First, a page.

3. Compare prices and service offerings
    4. Discussion questions:

i.     How do these companies differentiate from competition?

ii.     Link market needs to actions, and to marketing tactics?

  1. Market segmentation exercise – Divide students into groups:
    1. Have students identify different market segments that would be interested in either online streaming alone, DVDs alone, or combined services.

i.     Demographics, psychographics, emotions, attitudes, lifestyle, etc.

  1. What marketing tactics can be used for each segment?
  2. Market strategy – class discussion:
    1. Using the market strategy grid (current/new markets, current/new products), discuss the different strategies that Netflix is exploring.
    2. How does Netflix compare to cable TV services?

 

(Sources: Wall Street Journal, Advertising Age, Brandchannel.com, Business Week, New York Times, Hulu)

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Netflix changes strategy to try and regain share

Netflix has been in the news repeatedly for changing their market strategy, and then changing it yet again, back to what it was. First, it was one company, and raised prices, then it split into two units (still with the higher prices), and now they are one again. Confused? You’re not alone. Consumers and investors are still puzzled, and no one seems happy. No one that is except for the comic geniuses at Saturday Night Live– they put together a comedy sketch poking fun at the company which aired in October: http://www.hulu.com/watch/284938/saturday-night-live-netflix-apology

Let’s start with Netflix’s summer announcements: In July, prices were raised from $9.99/month to $15.98/month for unlimited movie streaming and DVD rentals. However, if a customer wanted only DVDs, that price was $7.99/month for one DVD, and $11.99/month for two DVDs. Customers do not like price hikes! According to various news accounts, Netflix lost anywhere from 600,000 to 1,000,000 subscribers in the three-month period following the July announcement.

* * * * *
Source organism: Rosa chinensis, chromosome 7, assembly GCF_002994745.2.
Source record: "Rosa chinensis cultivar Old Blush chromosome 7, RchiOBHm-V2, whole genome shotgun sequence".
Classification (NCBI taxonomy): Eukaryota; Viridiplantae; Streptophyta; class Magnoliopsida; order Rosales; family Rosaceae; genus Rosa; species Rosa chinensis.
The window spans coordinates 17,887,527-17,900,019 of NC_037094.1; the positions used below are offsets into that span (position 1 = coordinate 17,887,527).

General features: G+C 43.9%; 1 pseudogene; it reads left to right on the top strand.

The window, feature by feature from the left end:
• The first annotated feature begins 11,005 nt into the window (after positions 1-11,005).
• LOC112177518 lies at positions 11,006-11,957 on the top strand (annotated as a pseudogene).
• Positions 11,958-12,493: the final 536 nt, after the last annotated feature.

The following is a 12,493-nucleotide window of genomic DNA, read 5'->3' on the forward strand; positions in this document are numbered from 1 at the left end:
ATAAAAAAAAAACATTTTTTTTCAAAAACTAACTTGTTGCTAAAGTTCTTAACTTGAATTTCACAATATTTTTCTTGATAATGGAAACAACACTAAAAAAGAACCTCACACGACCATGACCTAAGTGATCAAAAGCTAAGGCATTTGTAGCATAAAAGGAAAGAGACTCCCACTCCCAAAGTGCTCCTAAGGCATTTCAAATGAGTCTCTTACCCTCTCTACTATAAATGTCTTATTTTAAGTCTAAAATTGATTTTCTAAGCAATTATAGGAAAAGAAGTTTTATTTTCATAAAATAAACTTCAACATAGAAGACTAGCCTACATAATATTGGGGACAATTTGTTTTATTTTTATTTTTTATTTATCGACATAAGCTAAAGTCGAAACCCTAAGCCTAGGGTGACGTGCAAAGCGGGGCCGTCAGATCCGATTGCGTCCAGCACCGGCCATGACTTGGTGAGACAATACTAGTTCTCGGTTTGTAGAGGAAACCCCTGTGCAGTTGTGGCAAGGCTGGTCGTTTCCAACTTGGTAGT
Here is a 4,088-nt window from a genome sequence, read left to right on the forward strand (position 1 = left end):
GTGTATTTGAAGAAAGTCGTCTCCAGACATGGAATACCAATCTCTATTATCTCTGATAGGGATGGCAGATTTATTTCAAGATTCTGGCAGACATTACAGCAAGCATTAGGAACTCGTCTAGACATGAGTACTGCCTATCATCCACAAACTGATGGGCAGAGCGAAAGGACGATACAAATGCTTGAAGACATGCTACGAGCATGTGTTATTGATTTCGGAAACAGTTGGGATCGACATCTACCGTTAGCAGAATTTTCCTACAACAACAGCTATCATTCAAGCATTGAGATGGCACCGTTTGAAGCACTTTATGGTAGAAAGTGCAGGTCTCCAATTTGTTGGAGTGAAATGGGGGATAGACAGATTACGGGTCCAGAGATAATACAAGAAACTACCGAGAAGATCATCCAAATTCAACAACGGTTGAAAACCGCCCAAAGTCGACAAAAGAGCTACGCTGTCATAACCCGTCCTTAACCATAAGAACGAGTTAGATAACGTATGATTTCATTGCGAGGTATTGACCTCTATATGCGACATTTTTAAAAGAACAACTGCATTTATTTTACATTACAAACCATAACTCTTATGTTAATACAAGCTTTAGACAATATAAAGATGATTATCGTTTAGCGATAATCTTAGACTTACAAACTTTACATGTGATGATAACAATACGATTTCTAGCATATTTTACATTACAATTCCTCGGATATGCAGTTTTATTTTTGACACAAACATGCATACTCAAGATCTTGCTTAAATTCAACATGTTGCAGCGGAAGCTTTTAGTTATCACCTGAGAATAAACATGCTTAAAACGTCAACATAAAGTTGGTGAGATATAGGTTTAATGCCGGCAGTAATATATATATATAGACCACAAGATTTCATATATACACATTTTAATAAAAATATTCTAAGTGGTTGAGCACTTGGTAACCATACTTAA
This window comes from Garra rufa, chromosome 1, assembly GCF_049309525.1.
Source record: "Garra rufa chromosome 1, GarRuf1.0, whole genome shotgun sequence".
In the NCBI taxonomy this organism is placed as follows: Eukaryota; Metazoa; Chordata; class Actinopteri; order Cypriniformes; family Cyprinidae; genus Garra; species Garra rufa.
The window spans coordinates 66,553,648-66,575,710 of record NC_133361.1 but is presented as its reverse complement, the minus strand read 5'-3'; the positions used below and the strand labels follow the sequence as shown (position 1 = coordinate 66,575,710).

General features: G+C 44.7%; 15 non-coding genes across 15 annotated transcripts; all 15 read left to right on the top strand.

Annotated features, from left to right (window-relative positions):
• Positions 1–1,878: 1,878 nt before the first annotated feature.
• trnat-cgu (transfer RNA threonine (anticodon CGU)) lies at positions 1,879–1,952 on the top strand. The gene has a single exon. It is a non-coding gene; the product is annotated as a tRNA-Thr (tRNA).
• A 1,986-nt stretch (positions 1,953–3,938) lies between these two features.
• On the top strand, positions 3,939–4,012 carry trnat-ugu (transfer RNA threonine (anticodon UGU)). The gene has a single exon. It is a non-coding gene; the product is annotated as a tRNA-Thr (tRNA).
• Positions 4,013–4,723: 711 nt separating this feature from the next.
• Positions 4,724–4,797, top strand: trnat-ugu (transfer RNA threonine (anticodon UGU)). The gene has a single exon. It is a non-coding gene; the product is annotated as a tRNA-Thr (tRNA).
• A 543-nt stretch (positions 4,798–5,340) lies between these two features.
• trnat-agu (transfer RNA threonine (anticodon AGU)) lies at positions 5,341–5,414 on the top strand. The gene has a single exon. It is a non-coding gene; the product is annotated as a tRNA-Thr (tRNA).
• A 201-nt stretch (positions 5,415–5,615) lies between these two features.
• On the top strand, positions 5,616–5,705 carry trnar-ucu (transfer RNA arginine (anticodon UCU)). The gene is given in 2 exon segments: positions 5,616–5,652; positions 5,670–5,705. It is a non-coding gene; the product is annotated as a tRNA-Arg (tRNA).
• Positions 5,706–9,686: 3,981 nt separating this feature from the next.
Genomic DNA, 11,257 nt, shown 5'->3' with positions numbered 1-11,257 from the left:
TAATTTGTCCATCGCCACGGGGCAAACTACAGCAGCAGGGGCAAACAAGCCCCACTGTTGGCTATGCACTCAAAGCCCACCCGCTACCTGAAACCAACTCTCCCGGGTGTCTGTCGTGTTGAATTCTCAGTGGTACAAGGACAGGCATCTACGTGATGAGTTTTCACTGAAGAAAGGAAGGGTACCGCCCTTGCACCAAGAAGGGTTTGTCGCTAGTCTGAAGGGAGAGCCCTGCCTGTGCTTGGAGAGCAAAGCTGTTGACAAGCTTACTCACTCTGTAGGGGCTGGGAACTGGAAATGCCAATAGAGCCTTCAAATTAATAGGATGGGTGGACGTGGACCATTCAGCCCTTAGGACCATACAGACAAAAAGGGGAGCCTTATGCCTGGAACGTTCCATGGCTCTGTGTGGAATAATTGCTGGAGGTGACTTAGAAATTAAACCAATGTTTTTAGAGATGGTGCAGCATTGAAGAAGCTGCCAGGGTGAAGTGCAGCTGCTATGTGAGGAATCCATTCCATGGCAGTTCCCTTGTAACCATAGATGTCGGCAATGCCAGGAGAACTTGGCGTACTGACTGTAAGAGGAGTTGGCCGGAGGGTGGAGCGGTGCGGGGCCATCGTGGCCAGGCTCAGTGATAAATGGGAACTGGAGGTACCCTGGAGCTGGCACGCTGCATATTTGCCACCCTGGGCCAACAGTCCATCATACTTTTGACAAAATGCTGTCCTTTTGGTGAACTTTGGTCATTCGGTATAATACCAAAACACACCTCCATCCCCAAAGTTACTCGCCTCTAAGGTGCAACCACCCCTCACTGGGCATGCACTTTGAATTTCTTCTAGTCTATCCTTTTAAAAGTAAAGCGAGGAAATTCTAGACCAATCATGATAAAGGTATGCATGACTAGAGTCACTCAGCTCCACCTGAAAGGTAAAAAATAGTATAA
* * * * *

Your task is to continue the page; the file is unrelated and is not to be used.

In September, in an attempt to placate customers, Netflix released a letter from its CEO that (kinda sorta) apologized to subscribers and attempted to explain its actions. This letter announced the company’s plan to split into two different business units: movies online (still named Netflix) and DVDs sent by mail (named Qwikster). Once again, consumers made their displeasure heard by bombarding the message boards with thousands of messages to Netflix; by some accounts, more than 16,000 messages in the first day of the announcement!

Then in October, Netflix announced that is reversing its previous decision to split the business into two separate units and will remain a single business unit. Marketing strategy needs to be flexible, but this might be taking it a step too far.

Now it is a new year and Netflix is on the move once again, adding subscribers and original programming content. They have replaced 600,000 of the 800,000 subscribers they lost last fall, taking their subscriber base to 24.4 million. They have also invested in producing original content with a new series set to debut in February, launching all eight episodes at once. Netflix CEO Reed Hastings says his company’s strategy is to be “additive to cable, not competitive.”

Group Activities and Discussion Questions:

1. Start by having students examine the Netflix Web site. (www.netflix.com )

  • Click on the “how it works” tab for frequently asked questions.
  • In groups, have students examine competing services from cable companies and DVD rental services such as Red Box.
  • Compare prices and service offerings
  • Discussion questions:

i.      How do these companies differentiate from competition?

ii.      Link market needs to actions, and to marketing tactics?

2. Market segmentation exercise – Divide students into groups:

  • Have students identify different market segments that would be interested in either online streaming alone, DVDs alone, or combined services.

i.      Demographics, psychographics, emotions, attitudes, lifestyle, etc.

  •      2. What marketing tactics can be used for each segment?

3. Market strategy – class discussion:

  • Using the market strategy grid (current/new markets, current/new products), discuss the different strategies that Netflix is exploring.
  • How does Netflix compare to cable TV services?

(Sources: Wall Street Journal, Advertising Age, Brandchannel.com, Business Week, New York Times, Hulu)

Leave a comment

Filed under Classroom Activities